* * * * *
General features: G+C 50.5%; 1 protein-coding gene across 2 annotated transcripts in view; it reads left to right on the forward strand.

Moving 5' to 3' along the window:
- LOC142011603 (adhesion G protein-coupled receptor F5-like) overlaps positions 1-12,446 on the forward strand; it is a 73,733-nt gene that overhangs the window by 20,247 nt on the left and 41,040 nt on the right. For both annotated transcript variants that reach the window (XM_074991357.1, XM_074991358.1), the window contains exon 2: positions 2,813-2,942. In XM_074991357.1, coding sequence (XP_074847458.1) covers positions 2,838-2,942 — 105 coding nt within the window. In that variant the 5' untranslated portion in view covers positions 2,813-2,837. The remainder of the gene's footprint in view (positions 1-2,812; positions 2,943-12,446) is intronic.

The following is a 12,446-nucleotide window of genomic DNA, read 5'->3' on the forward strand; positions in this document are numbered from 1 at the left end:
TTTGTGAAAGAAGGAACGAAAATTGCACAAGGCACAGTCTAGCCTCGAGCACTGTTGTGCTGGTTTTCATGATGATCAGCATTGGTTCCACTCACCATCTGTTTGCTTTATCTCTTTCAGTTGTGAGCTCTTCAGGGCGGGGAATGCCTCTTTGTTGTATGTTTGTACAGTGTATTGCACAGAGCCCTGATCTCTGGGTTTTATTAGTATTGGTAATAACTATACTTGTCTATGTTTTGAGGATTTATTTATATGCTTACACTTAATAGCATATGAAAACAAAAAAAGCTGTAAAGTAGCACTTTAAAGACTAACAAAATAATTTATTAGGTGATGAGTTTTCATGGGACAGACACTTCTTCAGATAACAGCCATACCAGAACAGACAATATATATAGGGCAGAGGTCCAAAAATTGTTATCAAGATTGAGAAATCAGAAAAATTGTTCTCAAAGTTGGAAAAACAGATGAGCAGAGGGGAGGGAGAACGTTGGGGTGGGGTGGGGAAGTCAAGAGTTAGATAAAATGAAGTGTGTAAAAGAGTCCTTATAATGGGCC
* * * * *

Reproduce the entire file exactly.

General features: G+C 50.5%; 1 protein-coding gene across 2 annotated transcripts in view; it reads left to right on the forward strand.

Moving 5' to 3' along the window:
- LOC142011603 (adhesion G protein-coupled receptor F5-like) overlaps positions 1-12,446 on the forward strand; it is a 73,733-nt gene that overhangs the window by 20,247 nt on the left and 41,040 nt on the right. For both annotated transcript variants that reach the window (XM_074991357.1, XM_074991358.1), the window contains exon 2: positions 2,813-2,942. In XM_074991357.1, coding sequence (XP_074847458.1) covers positions 2,838-2,942 — 105 coding nt within the window. In that variant the 5' untranslated portion in view covers positions 2,813-2,837. The remainder of the gene's footprint in view (positions 1-2,812; positions 2,943-12,446) is intronic.

The following is a 12,446-nucleotide window of genomic DNA, read 5'->3' on the forward strand; positions in this document are numbered from 1 at the left end:
TTTGTGAAAGAAGGAACGAAAATTGCACAAGGCACAGTCTAGCCTCGAGCACTGTTGTGCTGGTTTTCATGATGATCAGCATTGGTTCCACTCACCATCTGTTTGCTTTATCTCTTTCAGTTGTGAGCTCTTCAGGGCGGGGAATGCCTCTTTGTTGTATGTTTGTACAGTGTATTGCACAGAGCCCTGATCTCTGGGTTTTATTAGTATTGGTAATAACTATACTTGTCTATGTTTTGAGGATTTATTTATATGCTTACACTTAATAGCATATGAAAACAAAAAAAGCTGTAAAGTAGCACTTTAAAGACTAACAAAATAATTTATTAGGTGATGAGTTTTCATGGGACAGACACTTCTTCAGATAACAGCCATACCAGAACAGACAATATATATAGGGCAGAGGTCCAAAAATTGTTATCAAGATTGAGAAATCAGAAAAATTGTTCTCAAAGTTGGAAAAACAGATGAGCAGAGGGGAGGGAGAACGTTGGGGTGGGGTGGGGAAGTCAAGAGTTAGATAAAATGAAGTGTGTAAAAGAGTCCTTATAATGGGCC